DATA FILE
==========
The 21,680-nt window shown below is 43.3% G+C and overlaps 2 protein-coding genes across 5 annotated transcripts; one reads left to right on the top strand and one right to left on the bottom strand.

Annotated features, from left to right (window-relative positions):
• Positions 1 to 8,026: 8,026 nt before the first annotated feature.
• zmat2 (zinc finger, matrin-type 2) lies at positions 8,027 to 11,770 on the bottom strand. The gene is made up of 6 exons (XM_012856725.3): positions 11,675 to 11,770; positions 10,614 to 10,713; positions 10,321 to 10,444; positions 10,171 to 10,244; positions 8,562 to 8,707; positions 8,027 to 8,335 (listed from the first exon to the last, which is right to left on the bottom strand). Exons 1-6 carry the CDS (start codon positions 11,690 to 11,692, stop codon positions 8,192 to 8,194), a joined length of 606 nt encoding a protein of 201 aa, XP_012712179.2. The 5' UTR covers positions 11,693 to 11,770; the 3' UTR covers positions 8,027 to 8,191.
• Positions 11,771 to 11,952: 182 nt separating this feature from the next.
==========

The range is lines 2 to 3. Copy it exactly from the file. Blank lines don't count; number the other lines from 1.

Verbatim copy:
Annotated features, from left to right (window-relative positions):
• Positions 1 to 8,026: 8,026 nt before the first annotated feature.